It’s getting easier to look forward to a ripe old age.
Official figures suggest that a 65 year old man will on average live to 86, and has a good chance of seeing 90. A woman of 65 will on average live to 88 and might expect to reach 93.
But living longer actually means we have a longer period of retirement to fund. How easy is it going to be to live to a prosperous old age?
Why it will cost you more to retire
Of course, you may have a defined benefits policy, or an annuity which guarantees to pay out for as long as you are alive to collect it. Fewer of us will find ourselves in that position, and will have to expect to save to cover a longer period of retirement. Living into our 80s and 90s not only means more years of funding required; infirmity and the need for care and support means our funding needs may actually increase.
The average household will spend £420,000 in retirement. But while that may sound an impossible sum, remember, you can save up to £1m into your pension pot – and it is perfectly feasible to do so.
1. Get the taxman working for you
Pension saving can build your retirement pot faster because it entitles you tax relief. In effect, the taxman is contributing to your savings. How much he gives is based on your income tax bracket.
A basic rate taxpayer pays £80 to add £100 to their pension. A higher-rate payer enjoys more relief, and so only needs to pay £60. There are limits. You can only save up to £40,000 a year into your pension, or as much as you earn in a year, inclusive of the tax relief. Someone with a £35,000 salary would be able to make contributions of up to £28,000 of their own money, with another £7,000 contributed by the taxman.
Remember, you may have to ensure you get your tax relief. A workplace pension employer should have the correct tax relief applied, automatically. Self Invested Personal Pensions (SIPPS) will not. They may claim basic rate relief automatically, but if you are a higher earner, you will need to claim the extra relief through your tax returns.
2. Get your employer to help you
Companies are required to save into a pension scheme for their employees. Contribution levels are low, but they are set to rise, and many companies offer more generous contributions if you save more.
Some employers provide pensions via salary sacrifice. This means pension contributions are made in lieu of salary, with savings on National Insurance payments for both you and the company.
3. Go for growth
Of course, most pension plans are invested to minimise the risk to your money. A cautious approach might not be enough to grow it to a £1 million. You can invest for growth – particularly in the early years when you can have a greater tolerance for swings in the value.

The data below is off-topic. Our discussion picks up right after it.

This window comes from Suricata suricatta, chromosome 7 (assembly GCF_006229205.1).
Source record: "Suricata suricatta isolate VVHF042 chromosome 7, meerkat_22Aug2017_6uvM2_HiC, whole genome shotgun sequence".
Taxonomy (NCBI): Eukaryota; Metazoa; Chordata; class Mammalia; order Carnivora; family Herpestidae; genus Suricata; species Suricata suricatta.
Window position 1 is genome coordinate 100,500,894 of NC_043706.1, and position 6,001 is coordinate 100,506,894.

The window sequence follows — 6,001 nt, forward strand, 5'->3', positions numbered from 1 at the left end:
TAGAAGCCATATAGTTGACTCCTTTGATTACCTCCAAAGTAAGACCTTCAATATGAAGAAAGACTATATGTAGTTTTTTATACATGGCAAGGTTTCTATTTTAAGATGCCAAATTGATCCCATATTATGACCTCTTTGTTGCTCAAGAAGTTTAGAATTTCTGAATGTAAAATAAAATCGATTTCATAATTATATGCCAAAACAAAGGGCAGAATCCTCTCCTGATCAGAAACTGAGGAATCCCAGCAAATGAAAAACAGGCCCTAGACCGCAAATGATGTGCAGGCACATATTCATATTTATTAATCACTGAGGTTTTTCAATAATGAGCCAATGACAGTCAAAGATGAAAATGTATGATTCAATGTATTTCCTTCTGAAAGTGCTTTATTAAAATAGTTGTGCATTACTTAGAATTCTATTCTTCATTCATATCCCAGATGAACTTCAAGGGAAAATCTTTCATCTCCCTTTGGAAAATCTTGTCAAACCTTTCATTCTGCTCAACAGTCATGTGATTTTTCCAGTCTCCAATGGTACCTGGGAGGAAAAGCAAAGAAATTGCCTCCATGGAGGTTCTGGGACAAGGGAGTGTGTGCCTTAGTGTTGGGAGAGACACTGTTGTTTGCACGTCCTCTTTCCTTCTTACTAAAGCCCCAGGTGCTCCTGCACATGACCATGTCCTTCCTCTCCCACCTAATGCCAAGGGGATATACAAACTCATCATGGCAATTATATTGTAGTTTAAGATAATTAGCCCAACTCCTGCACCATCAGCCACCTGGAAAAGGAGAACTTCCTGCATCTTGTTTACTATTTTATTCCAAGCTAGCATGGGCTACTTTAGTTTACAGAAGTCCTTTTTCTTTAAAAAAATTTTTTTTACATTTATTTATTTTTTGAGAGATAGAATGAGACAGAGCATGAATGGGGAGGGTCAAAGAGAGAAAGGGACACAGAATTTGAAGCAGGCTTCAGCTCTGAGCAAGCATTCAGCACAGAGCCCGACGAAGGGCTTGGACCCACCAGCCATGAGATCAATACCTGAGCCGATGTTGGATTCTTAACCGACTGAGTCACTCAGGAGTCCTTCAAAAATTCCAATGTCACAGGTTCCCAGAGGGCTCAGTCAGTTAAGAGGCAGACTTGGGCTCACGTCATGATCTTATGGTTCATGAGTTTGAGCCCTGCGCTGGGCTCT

There are a wide range of investment funds available, but you will need to monitor your holdings for performance and to keep them in line with your appetite for risk. If you are not an experienced investor, expert advice will be essential.
Remember the state pension
It might not count towards your £1 million target, but the guaranteed payments from the state pension are the basis of many people’s retirement income. The maximum pension you can get currently is £159.55 a week if you have 35 or more years of National Insurance contributions. If you have gaps in your record that leave you with under 35 years these can be filled with a cash payment. Any years spent out of work raising children can still count towards your NI record but you must tell the Department for Work and Pensions about it and get them to approve your entitlement.
4. Start young
The sooner you start, the easier it is going to be to reach that £1 million figure. Compound interest can grow your savings like nothing else, but it does take time.
Calculations by insurance giant Prudential, based on 4% annual returns, show a 25 year old, higher rate taxpayer could save £1m by 65 by saving £506 a month.
A basic rate taxpayer does not enjoy the same tax advantages, and has to save £675 a month.
If the same individuals wait until they reach 45 to start saving, the higher rate payer would need to save £1,630 a month, while the basic rate payer would need to save £2,174, which would be close to their entire take home pay.
5. Get expert advice
Perhaps the most important factor of all in making the most of your pension is the quality of advice you get.
Things like tax and allowances, selecting the right investment, and when the time comes, the best way to use your pension pot all demand up to date knowledge.
Getting expert advice can help you build your wealth and could improve your chances of building that £1million pot. Fortunately, you can find it at Continuum.